Did you want classic columns and predictable pediments? A growl of old Gothic grandeur? A blissfully boring box?

Not here, no thanks! No icon, no IKEA, no iceberg, but curves and caverns, nooks and niches, huddles and heavens syncopations and surprises. Leave symmetry to the cemetery.

But bring together slate and stainless steel, black granite and grey granite, seasoned oak and sycamore, concrete blond and smooth as silk – the mix is almost alive – it breathes and beckons – imperial marble it is not!

Come down the Mile, into the heart of the city, past the kirk of St Giles and the closes and wynds of the noted ghosts of history who drank their claret and fell down the steep tenements stairs into the arms of link-boys but who wrote and talked the starry Enlightenment of their days –

And before them the auld makars who tickled a Scottish king’s ear with melody and ribaldry and frank advice
And when you are there, down there, in the midst of things, not set upon an hill with your nose in the air,

This is where you know your parliament should be And this is where it is, just here.

What do the people want of the place? They want it to be filled with thinking persons as open and adventurous as its architecture.
A nest of fearties is what they do not want.

A symposium of procrastinators is what they do not want. A phalanx of forelock-tuggers is what they do not want. And perhaps above all the droopy mantra of ‘it wizny me’ is what they do not want.

Dear friends, dear lawgivers, dear parliamentarians, you are picking up a thread of pride and self-esteem that has been almost but not quite, oh no not quite, not ever broken or forgotten.

When you convene you will be reconvening, with a sense of not wholly the power, not yet wholly the power, but a good
sense of what was once in the honour of your grasp.
All right. Forget, or don’t forget, the past. Trumpets and robes are fine, but in the present and the future you will need something more.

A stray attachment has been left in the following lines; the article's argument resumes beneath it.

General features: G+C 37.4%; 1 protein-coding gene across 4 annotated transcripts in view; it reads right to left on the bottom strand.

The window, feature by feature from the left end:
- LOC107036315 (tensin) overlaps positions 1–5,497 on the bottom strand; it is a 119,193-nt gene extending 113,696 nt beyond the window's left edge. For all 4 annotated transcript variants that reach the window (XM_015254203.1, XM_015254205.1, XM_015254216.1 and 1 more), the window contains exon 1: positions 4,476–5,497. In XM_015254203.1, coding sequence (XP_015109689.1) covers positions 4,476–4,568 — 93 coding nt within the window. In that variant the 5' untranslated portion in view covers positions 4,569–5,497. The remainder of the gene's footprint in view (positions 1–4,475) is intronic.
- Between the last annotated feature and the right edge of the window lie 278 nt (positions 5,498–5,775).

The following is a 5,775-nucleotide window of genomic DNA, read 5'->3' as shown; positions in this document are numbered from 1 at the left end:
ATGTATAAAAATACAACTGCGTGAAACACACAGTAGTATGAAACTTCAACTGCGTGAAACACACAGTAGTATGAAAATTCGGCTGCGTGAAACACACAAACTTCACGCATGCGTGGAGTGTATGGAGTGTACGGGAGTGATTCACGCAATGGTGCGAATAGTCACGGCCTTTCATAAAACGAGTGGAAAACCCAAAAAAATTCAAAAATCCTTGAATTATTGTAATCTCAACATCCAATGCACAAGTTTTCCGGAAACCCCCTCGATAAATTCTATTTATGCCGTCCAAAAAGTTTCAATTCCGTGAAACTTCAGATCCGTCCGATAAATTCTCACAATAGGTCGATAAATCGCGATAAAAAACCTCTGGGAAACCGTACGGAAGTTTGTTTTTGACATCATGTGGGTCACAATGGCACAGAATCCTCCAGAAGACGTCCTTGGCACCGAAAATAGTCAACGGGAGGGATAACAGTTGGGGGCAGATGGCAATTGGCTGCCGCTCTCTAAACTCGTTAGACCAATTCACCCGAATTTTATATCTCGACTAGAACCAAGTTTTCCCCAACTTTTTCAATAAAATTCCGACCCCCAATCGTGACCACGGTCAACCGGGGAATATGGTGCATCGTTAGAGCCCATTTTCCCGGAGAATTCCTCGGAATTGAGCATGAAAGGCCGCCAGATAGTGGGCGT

What is it? We, the people, cannot tell you yet, but you will know about it when we do tell you.
We give you our consent to govern, don’t pocket it and ride away.
We give you our deepest dearest wish to govern well, don’t say we
have no mandate to be so bold.
We give you this great building, don’t let your work and hope be other than great when you enter and begin.
So now begin. Open the doors and begin.

Edwin Morgan

In My Father’s Footsteps

1936 copy

My mum and dad in 1936.

I’m a bit of a Luddite, but IF I’ve managed the technology correctly, my book In My Father’s Footsteps will be free on Amazon on December 26th and 27th 2014.

Several years ago, I traced Dad’s footsteps from the village in France, where he was stationed in 1939/40 as a young private in the British Army, to the bloody beaches of Dunkirk. It was one of the most important journeys of my life.

My Dad was born on December 25th, 1914, the first Christmas of the First World War. He would have turned 100 years old this Christmas Day. Sadly he died when I was only twenty-four, so I have now spent more of my life without him than I have with him. He was a lovely man and I still miss him.